Where w= the average strain, in pounds, in tension flange or chord of a beam, girder or truss of uniform cross-section throughout, and carrying its total safe uniform load.

Where (t/f ) = the safe resistance to tension, per square inch, of the material.

It being understood that at the point of greatest bending moment - or where the greatest tension strain exists - that the part is designed to resistor exert a stress = (t/f) per square inch. If this greatest tensional stress is less than (t/f ) insert its value in its place in Formula (85). Of course, it must never be greater than (t/f).

For a beam, girder or truss with a load concentrated at the centre, but with flanges or chords of uniform cross-section throughout, the average strain would be just one-half that at the centre; for, the bending-moment graphical-figure will be a triangle, and inserting the values in Formula (83) would give for the compression member: v = 1/2. (c/f) (86) and for the tension member: v= 1/2. (t/f) (87)

The meaning of letters being the same as in Formulae (84) and (85), but the total safe load being concentrated at the centre instead of uniformly distributed.

To obtain the amount of contraction or expansion due to this average strain, use the following Formula: x= v.l/e (88)

Where w = the average strain, in pounds per square inch, in either chord or flange.

Where l = the length of span, in inches.

Where e = the modulus of elasticity of the material, in pounds-inch.

Where x = the total amount of extension or contraction, in inches, of the chord or flange.

Now let us apply the above rules to beams, plate girders, and trussed beams. Taking the case of a beam or plate girder or truss with parallel flanges or chords.

Figure 145 shows the same, after the deflection has taken place. We can now assume approximately, that C A is equal to one-half the difference between the contraction of G C and the elongation of HB, or, what amounts to the same thing, that is equal to one-half the sum of the contraction of the one and the elongation of the other.

Table XVIII Trussed Beams 100240

Fig. 145.

Further, we can assume that approximately, A B = d or the depth of beam, and C D = l/2 or one half the span.

The curve C E C will approximate a parabola, so that if we draw a tangent C F to the same at C, we know that D E = E F=DF/2 or DF= 2. D E. But as DE represents the deflection ( δ ) of the beam, we have


Now as C F is normal to C B, and C D normal to A B, we know that angles D C F = A B C; further, as both triangles are right angle triangles, we know that they are similar, therefore:

D F: CA...D C: A B, or

2. δ: C A ...1/2: d or

δ = CA. 1/2/2.d = CA.l/4.d

If now we assume the sum of the extension and contraction of the two flanges or chords to be = x.

We have C A= x/2 or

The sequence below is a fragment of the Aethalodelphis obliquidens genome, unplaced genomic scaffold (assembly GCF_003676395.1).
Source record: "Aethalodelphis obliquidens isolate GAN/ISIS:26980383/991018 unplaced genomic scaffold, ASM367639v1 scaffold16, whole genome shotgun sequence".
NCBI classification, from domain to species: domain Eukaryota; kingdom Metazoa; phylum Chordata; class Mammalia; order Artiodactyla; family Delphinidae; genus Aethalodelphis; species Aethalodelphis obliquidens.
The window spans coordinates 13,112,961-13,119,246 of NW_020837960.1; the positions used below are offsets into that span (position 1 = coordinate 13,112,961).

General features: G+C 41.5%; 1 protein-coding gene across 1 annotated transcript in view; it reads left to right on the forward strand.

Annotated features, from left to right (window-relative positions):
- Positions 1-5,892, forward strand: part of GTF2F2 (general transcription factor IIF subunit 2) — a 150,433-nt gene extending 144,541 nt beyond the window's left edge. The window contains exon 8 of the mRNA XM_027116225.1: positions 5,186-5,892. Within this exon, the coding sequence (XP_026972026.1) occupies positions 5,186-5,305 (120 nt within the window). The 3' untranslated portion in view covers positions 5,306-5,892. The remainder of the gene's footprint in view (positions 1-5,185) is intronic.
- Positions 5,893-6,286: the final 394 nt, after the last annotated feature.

δ = x.l/8.d (89)

Where δ = the deflection, in inches, of a beam, plate girder or truss, with parallel flanges or chords.

Where x = the sum of the amount of extension in tension chord, plus the amount of contraction in compression chord.

Where / = the length of span, in inches.

Where d = the total depth of beam, girder or truss in inches.

Take the case of a wrought-iron plate girder or beam of uniform cross-section throughout carrying its full uniform load, we should have the strain at the centre on the extreme fibres =12000 pounds per square inch. Now the average strain on both upper and lower flanges would be, Formulae (84) and (85). v = 2/3. 12000 = 8000 pounds per square inch. Therefore amount of contraction in upper flange

Formula (88), (and remembering that, from Table IV.e = 27000000) x = 8000.l/27000000 = l/3375

The elongation of the bottom flange would be an equal amount, therefore the sum of the two x1 = 2. x= 2.l/3375 .

= l/ 1687,5

Inserting those values in Formula (89) we have the deflection

δ = l2/8.1687,5. d = l2/ 13500. d and inserting for l2=144. L2, we have δ = 144.L2 13500. d. = L2/93 3/4. d. Had we assumed that the area of flanges or chords diminished to-wards the supports in proportion to the bending moment or actual stresses required, the average strain would, of course, be 12000 pounds per square inch throughout the entire length, no matter how the load might be applied.

Inserting this value in Formula (88) we should have had, for the amount of contraction of top flange x = 12000.l/27000000 = l/2250

The same for the extension of bottom chord, or x = 2. l/2250 = l/1125

Inserting this in Formula (89) we have for the deflection:

δ = l2/8.1125. d = l2/ 9000. d Inserting 144 L2 = l'2 we have δ = 144. L2/9000.d or

δ = L2/62 1/2.d (90)

Where δ = the greatest deflection, in inches, of a wrought-iron plate girder, or wrought-iron truss, with parallel flanges or chords, and where the areas of flanges or chords are gradually diminished towards supports, and no matter how the load is applied; in no part however must the stresses, per square inch exceed respectively either

(c/f) or (t/f)

Where L = the length of span, in feet.

Where d = the total depth (height) in inches, from top of top flange or chord to bottom of bottom flange or chord.

If girder or truss is of steel, use 53 2/3 instead of 62 1/2

From Formula. (90) and Formula (28) we get the rule that (no matter how the load is applied) if we want to carry the full safe load and not have deflection enough to crack plastering the length in feet must not exceed 1 7/8 times the total depth in inches. For:

L. 0,03= L2/62 1/2.d or

L = 62 1/2.0,03.d

= 1,875.d or say

L = 1 7/8.d


Safe Length, Diminished Cross-section, any Load, Parallel Flanges or Chords.

Where L = the length, in feet, of a wrought-iron plate girder or wrought-iron truss, with parallel flanges or chords and with area of flanges or chords diminishing gradually towards supports and no matter how the load is applied; in no part however must the stresses, per square inch, exceed respectively either (c/f) or (t/f).